7. Roberta, that's so nice of you! I'd love to come back. I've been reading Jungle Reds for, wow, I don't know how long...What a treat to be on the other side. :-)

    Joan, you are so right. It's too bad my dad couldn't get past his emotional barriers.

    And, KILMOON! It's a story about the many ways that love can go wrong, sometimes so wrong that it leads to murder. It centers around Merritt Chase, a Californian who travels to County Clare, Ireland, to meet her biological father--a famous matchmaker. Little does she know that his happily-ever-after facade masks a deadly past, and that her quest to understand her troubled past is about to incite murder.

  8. Karen, sinful is about right! I would bet your sister-in-law can attest to that. Few customers got away without trying coffee toffee pie at least once. :-)

    Hallie, a rubberband ball! I love that. And it's true, I wouldn't be the writer I am--or maybe even a writer at all--without my particular background. That's such a positive way of thinking about it.

  9. Roberta: "One dirty cloth leg" ... Of course, I picture it with speckles of blood on it, a clue to solving a murder. Hah!

  10. Your story is so moving, Lisa. So glad you've been able to come to terms with your dad.

    This pie sounds fantastic--and dangerous to anyone's weight-loss plans. Thanks for sharing.

  11. Thanks, Linda. Finding that trove of memorabilia helped put him in perspective, which was a great help.

    Weight loss! Yee gads, all I have to do it THINK about coffee toffee pie and I gain five pounds...sigh...

  12. What a touching story, Lisa!

    And yes, I definitely relate to parents influencing our writing.

  13. Thanks, Gigi! Talk about "grist," as Hallie put it -- you've got it in spades!

  14. A very touching story Lisa. I am so happy that you found those menus that were saved for you all.

    As for the recipe, that sounds really tasty. Toffee and coffee seem like they were meant to go together, but oddly you don't see it too often. I am going to try this when I have a chance.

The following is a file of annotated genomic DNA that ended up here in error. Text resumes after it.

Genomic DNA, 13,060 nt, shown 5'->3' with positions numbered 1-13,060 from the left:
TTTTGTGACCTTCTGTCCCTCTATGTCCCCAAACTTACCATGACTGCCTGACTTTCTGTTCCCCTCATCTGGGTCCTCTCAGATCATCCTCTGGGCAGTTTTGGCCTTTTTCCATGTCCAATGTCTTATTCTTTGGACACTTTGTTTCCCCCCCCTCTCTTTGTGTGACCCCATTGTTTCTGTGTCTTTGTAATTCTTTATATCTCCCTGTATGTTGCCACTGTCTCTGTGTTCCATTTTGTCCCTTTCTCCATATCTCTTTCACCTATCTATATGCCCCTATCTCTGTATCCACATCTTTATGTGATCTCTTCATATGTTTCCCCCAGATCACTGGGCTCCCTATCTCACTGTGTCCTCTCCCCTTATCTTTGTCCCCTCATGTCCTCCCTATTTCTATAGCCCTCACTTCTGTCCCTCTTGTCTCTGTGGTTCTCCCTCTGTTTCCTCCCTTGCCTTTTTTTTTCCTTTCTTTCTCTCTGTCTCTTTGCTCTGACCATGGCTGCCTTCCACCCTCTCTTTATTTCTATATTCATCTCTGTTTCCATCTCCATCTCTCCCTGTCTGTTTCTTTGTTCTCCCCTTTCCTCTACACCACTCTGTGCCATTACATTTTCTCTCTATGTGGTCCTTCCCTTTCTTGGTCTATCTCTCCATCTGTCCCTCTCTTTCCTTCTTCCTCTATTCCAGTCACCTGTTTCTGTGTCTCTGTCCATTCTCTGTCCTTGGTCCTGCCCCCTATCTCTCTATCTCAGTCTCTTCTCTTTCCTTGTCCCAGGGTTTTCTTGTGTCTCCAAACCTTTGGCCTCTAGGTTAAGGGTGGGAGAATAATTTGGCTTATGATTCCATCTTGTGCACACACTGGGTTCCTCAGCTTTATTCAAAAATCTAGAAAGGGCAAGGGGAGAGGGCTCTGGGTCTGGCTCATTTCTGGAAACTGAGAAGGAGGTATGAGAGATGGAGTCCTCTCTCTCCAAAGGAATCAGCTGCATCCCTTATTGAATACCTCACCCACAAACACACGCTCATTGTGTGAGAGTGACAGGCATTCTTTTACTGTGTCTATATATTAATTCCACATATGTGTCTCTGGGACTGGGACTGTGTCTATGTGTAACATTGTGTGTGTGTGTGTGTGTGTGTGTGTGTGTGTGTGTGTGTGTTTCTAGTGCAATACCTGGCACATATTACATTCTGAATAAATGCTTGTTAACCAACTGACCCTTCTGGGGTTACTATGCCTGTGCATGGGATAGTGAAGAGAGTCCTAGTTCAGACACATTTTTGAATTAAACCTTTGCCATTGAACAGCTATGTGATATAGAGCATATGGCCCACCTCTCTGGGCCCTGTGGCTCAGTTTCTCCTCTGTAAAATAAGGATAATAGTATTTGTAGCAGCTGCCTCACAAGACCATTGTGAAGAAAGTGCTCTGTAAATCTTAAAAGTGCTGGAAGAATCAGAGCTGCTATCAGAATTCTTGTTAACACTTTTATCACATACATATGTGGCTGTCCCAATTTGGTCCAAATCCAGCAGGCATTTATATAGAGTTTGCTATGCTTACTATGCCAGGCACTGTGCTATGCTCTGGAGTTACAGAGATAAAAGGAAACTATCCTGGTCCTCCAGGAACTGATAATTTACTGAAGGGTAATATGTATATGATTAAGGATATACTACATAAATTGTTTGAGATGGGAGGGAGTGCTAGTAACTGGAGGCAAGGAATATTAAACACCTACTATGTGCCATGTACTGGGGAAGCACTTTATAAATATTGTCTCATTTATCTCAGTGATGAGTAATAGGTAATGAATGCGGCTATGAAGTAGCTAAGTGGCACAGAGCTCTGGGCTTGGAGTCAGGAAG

Can't wait for your book!

  15. Lisa, I read your post while waking up with my morning coffee, and I choked up a little. Maybe one of the saddest things in life is realizing how deep and important a relationship is when it's too late to say "thanks." At least you can send love out to your dad when you make his pie (but what is this about pie crust mix?!?).

    I can't wait until Kilmoon comes out!

  16. Hi Kristopher! You'll have to tell me how it goes, if you do try the recipe. There were a couple of versions, actually...One of them called for a "stick" of pie crust!

    Angela! Hope you didn't choke on your coffee! I know...pie crust mix...all I can say is--got me! Must have worked better than, say, plain old flour...(I'm so not baker.)

  17. As a friend on Facebook asked when I posted a link to this... the eggs don't get cooked? (I had to stop making the "original" recipe for Caesar salad because today's eggs just aren't safe to eat raw.)

  18. Hallie, wow, I've never thought about that. We didn't worry about raw eggs back in the day. Remember the days of licking the mixing bowl?

    My barely educated opinion is that eating raw organic (must be organic--preferably local, free-range, etcetera) eggs is probably no more dangerous than, say, eating raw spinach. That's just my take though...

  19. I'm imagining that you might tweak the filling of the pie so it ends up being cooked like a custard? And wouldn't the crust be good if you added the Heath bar bits to a graham cracker crust???

    Maybe we should have a bake-off:)

  20. Whoa, check out what I just found online. This is blowing my mind...You can order a version of coffee toffee pie!

    Roberta, I'm not sure about cooking the filling...but I do know the filling can tweaked to be lighter or denser -- I seem to remember it getting denser over time. On Lori's post, I remembered it as a graham cracker crust, actually.

  21. Pie copyright infringement Lisa!! it does look magnificent on her website though....

  22. A friend of mine recently had to sort through all of her father's things after he died, all the photos and back taxes and books. Near the end of the sorting, she found a birthday card he'd tucked away, bought for her months in advance,and signed, "love, Daddy."

  23. And BTW, I recently got a sneak preview of Kilmoon. Not only a exploration of love and (other) relationships, but a mystery that kept me guessing 'til the very end!

  24. Cindy, hehehe, I stumped your smart brain!

    Wow, talk about touching--to know that your father remembered your birthday, and not just on the day-of either!

  25. Hey Lisa! Great post. It really got me thinking.
    I was recently given a tea pot from an uncle who served in the Korean war and purchased it while there. While I knew he'd been in the war, the tea pot came along with a photo of him with a Korean family that he'd befriended. This opened up the idea of my uncle having this whole other life that I never had a clue about. He lived with his parents all his life, never married and I don't think ever left Oregon/Washington after coming back from the war. It's so intriguing to consider the 'secret lives' of those quiet people at the edges of your life.

  26. Oh, and I think you should make that pie for the next ghost story weekend!